Neil Ogden and Matt Dilley, Subject Advisors
On results day, some of your students may feel that their grade is incorrect. In this blog, we summarise the summer 2021 appeals processes to help you best support students. It’s important that you’re aware of the process, to make sure any mistakes can be corrected and all students receive the appropriate grades.
Stage 1 of an appeal is a centre review. Any student (including a private candidate) can ask their school or college to check for administrative or procedural errors. Examples of an administrative or procedural error might be that the wrong grade was recorded for a piece of evidence, or that mitigating circumstances (such as the student being ill when a piece of evidence was created) weren’t considered.
Following this, an appeal can be moved to Stage 2 if the student wishes. Here, the exam board can:
Students should submit requests for priority appeals to their centre by Monday 16 August 2021 (priority appeals are available for AS/A Level/other Level 3 qualifications only and are for students applying to higher education who did not attain their firm choice).
Students should submit requests for non-priority appeals to their centre by Friday 3 September 2021.
If an error has resulted in incorrect grades being issued to students, JCQ has issued guidance on correcting grades.
Keep our quick guide to summer 2021 appeals to hand and refer to our dedicated appeals 2021 webpage. Full information is also available from JCQ, including a set of FAQs.
Make sure that students are aware that:
Each student will need to fill in and sign a student request form before a review can take place. JCQ has produced a template form you can use, or you can create your own
Use the questions below to support your conversations with students and understand why they feel a grade is incorrect. Grades are awarded based on evidence and to agreed processes, so students should be aware that any appeal needs to be realistic and based on a genuine error, not simply because they wish to receive a higher grade.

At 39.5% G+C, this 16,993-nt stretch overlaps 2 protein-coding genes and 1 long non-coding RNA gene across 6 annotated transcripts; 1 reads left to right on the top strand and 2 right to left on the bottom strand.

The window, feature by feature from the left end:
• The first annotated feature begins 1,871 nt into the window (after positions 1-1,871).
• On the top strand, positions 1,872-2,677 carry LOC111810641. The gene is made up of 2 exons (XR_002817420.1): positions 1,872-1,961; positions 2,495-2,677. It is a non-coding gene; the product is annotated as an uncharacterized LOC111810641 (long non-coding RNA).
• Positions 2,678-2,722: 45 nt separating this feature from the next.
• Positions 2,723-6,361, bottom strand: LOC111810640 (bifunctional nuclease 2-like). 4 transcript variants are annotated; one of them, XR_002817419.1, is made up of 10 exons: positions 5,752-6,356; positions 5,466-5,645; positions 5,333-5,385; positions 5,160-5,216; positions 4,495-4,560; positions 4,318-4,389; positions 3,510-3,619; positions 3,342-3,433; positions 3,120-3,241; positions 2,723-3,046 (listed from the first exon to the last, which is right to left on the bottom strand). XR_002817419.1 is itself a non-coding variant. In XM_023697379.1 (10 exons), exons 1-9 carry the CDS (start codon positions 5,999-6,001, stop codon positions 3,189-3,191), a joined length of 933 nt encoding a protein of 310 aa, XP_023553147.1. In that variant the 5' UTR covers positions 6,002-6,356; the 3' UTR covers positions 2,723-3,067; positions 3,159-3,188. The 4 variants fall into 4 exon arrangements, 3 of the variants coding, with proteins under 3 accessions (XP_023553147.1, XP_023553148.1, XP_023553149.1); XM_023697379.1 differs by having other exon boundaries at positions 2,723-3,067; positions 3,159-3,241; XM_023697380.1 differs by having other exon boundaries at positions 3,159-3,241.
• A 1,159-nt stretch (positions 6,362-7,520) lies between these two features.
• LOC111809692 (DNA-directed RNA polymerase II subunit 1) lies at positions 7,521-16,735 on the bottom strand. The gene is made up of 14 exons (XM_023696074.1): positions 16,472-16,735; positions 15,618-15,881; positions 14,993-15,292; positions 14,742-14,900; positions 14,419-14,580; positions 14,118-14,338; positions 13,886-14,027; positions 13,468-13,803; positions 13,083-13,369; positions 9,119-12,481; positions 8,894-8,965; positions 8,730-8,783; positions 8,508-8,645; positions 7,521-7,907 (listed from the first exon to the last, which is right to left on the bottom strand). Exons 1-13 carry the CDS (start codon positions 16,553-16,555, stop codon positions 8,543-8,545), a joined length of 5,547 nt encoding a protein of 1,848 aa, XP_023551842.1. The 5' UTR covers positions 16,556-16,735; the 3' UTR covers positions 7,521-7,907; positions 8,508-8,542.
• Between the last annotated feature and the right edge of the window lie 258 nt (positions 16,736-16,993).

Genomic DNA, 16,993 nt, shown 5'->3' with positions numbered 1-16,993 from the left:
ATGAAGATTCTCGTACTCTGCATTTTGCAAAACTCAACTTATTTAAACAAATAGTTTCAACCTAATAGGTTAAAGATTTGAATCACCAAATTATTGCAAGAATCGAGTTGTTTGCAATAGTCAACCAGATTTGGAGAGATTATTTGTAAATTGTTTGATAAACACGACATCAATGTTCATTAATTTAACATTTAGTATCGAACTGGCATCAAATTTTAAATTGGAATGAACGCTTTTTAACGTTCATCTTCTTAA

Do you know which pieces of evidence were used to calculate your grade this year?
Do you know how evidence was used to determine your grade this year?
Do you disagree with the grade that has been awarded based on this evidence?
Make sure you discuss the student’s expectations with them. Managing hopes and supporting students is key here. The appeals process will identify errors made, but this may not always lead to a change in grade. Always make sure that students are aware an appeal might lead to a grade not being changed, or being lowered.
Neil Ogden, Maths Subject Advisor
Neil has worked in a variety of qualification lead roles at OCR for a number of years, having joined the Maths team in 2012. Neil led the development of the current GCSE (9-1) Maths qualification (J560) and following its accreditation, most of his time is spent supporting teachers delivering the qualification. Neil also supports a range of OCR’s maths qualifications, as well as regularly publishing to the @OCR_Maths Twitter account. Neil enjoys music and art outside of work, as well as supporting the mighty Sheffield Wednesday.
Matt Dilley, Business Subject Advisor
Matt joined OCR in April 2020 as part of the business and economics advisory team. He has a degree in accountancy with a focus on financial accounting. His work experience includes commercial banking and 12 years as a teacher of business studies and economics where he was a faculty lead. Outside work Matt is a keen cyclist and supports the mighty Aston Villa.